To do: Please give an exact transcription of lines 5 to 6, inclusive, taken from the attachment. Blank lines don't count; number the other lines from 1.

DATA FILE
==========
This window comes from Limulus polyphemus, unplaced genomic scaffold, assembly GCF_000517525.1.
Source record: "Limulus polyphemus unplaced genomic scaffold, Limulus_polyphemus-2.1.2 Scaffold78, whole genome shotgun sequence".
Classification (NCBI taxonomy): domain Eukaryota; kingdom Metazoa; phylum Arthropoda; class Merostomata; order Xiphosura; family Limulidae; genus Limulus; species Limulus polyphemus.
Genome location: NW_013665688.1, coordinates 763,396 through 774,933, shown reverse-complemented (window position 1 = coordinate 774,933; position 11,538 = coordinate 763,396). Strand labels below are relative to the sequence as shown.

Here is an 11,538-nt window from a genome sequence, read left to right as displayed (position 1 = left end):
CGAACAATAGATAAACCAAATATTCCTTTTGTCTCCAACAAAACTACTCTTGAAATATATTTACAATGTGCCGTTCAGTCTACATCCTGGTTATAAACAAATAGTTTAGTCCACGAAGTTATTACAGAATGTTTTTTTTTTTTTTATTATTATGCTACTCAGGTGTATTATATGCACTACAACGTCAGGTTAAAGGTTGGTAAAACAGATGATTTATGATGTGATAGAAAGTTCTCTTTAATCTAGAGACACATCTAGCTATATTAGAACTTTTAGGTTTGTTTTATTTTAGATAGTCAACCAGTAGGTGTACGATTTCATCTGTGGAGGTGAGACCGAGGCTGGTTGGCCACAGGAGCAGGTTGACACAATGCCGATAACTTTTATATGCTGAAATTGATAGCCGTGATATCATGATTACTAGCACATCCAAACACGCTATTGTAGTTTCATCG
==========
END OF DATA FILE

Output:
Here is an 11,538-nt window from a genome sequence, read left to right as displayed (position 1 = left end):
CGAACAATAGATAAACCAAATATTCCTTTTGTCTCCAACAAAACTACTCTTGAAATATATTTACAATGTGCCGTTCAGTCTACATCCTGGTTATAAACAAATAGTTTAGTCCACGAAGTTATTACAGAATGTTTTTTTTTTTTTTATTATTATGCTACTCAGGTGTATTATATGCACTACAACGTCAGGTTAAAGGTTGGTAAAACAGATGATTTATGATGTGATAGAAAGTTCTCTTTAATCTAGAGACACATCTAGCTATATTAGAACTTTTAGGTTTGTTTTATTTTAGATAGTCAACCAGTAGGTGTACGATTTCATCTGTGGAGGTGAGACCGAGGCTGGTTGGCCACAGGAGCAGGTTGACACAATGCCGATAACTTTTATATGCTGAAATTGATAGCCGTGATATCATGATTACTAGCACATCCAAACACGCTATTGTAGTTTCATCG